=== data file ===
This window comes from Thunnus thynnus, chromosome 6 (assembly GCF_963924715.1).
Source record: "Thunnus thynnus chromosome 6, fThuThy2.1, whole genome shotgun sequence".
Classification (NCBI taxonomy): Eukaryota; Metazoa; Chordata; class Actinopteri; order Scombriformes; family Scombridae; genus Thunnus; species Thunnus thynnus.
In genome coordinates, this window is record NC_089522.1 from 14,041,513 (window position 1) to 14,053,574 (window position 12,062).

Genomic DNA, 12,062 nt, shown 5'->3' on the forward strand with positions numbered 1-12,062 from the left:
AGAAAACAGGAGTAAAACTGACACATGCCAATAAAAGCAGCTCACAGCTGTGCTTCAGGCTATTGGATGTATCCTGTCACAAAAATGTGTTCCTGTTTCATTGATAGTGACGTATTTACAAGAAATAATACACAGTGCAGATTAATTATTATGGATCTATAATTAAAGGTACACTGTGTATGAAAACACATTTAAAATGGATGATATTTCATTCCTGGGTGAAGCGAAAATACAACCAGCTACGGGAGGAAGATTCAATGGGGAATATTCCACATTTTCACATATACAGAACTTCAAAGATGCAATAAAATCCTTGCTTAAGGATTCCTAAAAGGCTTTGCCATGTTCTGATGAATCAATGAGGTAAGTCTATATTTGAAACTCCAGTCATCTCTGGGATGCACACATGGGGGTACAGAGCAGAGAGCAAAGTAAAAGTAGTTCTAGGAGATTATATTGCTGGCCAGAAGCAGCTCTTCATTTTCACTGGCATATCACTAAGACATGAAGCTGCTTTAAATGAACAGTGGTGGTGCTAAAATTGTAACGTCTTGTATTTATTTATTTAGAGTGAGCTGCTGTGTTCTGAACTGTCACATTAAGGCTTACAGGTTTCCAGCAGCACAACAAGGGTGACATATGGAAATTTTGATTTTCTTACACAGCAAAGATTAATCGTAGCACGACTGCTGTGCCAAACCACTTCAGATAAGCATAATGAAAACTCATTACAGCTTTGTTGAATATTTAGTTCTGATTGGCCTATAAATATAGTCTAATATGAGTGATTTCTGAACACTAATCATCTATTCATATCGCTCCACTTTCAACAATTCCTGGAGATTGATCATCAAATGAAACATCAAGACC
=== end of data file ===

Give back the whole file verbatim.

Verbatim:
This window comes from Thunnus thynnus, chromosome 6 (assembly GCF_963924715.1).
Source record: "Thunnus thynnus chromosome 6, fThuThy2.1, whole genome shotgun sequence".
Classification (NCBI taxonomy): Eukaryota; Metazoa; Chordata; class Actinopteri; order Scombriformes; family Scombridae; genus Thunnus; species Thunnus thynnus.
In genome coordinates, this window is record NC_089522.1 from 14,041,513 (window position 1) to 14,053,574 (window position 12,062).

Genomic DNA, 12,062 nt, shown 5'->3' on the forward strand with positions numbered 1-12,062 from the left:
AGAAAACAGGAGTAAAACTGACACATGCCAATAAAAGCAGCTCACAGCTGTGCTTCAGGCTATTGGATGTATCCTGTCACAAAAATGTGTTCCTGTTTCATTGATAGTGACGTATTTACAAGAAATAATACACAGTGCAGATTAATTATTATGGATCTATAATTAAAGGTACACTGTGTATGAAAACACATTTAAAATGGATGATATTTCATTCCTGGGTGAAGCGAAAATACAACCAGCTACGGGAGGAAGATTCAATGGGGAATATTCCACATTTTCACATATACAGAACTTCAAAGATGCAATAAAATCCTTGCTTAAGGATTCCTAAAAGGCTTTGCCATGTTCTGATGAATCAATGAGGTAAGTCTATATTTGAAACTCCAGTCATCTCTGGGATGCACACATGGGGGTACAGAGCAGAGAGCAAAGTAAAAGTAGTTCTAGGAGATTATATTGCTGGCCAGAAGCAGCTCTTCATTTTCACTGGCATATCACTAAGACATGAAGCTGCTTTAAATGAACAGTGGTGGTGCTAAAATTGTAACGTCTTGTATTTATTTATTTAGAGTGAGCTGCTGTGTTCTGAACTGTCACATTAAGGCTTACAGGTTTCCAGCAGCACAACAAGGGTGACATATGGAAATTTTGATTTTCTTACACAGCAAAGATTAATCGTAGCACGACTGCTGTGCCAAACCACTTCAGATAAGCATAATGAAAACTCATTACAGCTTTGTTGAATATTTAGTTCTGATTGGCCTATAAATATAGTCTAATATGAGTGATTTCTGAACACTAATCATCTATTCATATCGCTCCACTTTCAACAATTCCTGGAGATTGATCATCAAATGAAACATCAAGACC